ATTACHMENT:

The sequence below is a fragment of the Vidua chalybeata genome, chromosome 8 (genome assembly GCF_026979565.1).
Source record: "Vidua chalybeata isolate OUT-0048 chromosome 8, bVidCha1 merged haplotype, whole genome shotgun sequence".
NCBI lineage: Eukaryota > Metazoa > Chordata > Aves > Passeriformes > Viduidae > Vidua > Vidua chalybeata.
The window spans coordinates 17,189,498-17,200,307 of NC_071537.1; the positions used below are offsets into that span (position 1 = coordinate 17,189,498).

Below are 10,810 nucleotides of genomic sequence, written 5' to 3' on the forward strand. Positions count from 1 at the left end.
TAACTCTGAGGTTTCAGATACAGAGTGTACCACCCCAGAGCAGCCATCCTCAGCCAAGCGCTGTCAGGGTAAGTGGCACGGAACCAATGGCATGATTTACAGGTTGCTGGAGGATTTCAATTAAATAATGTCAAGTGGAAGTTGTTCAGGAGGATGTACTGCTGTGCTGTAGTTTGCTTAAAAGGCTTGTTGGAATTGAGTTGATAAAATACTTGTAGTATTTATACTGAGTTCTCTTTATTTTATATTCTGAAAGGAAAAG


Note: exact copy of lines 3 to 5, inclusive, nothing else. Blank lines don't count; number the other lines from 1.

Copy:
NCBI lineage: Eukaryota > Metazoa > Chordata > Aves > Passeriformes > Viduidae > Vidua > Vidua chalybeata.
The window spans coordinates 17,189,498-17,200,307 of NC_071537.1; the positions used below are offsets into that span (position 1 = coordinate 17,189,498).

Below are 10,810 nucleotides of genomic sequence, written 5' to 3' on the forward strand. Positions count from 1 at the left end.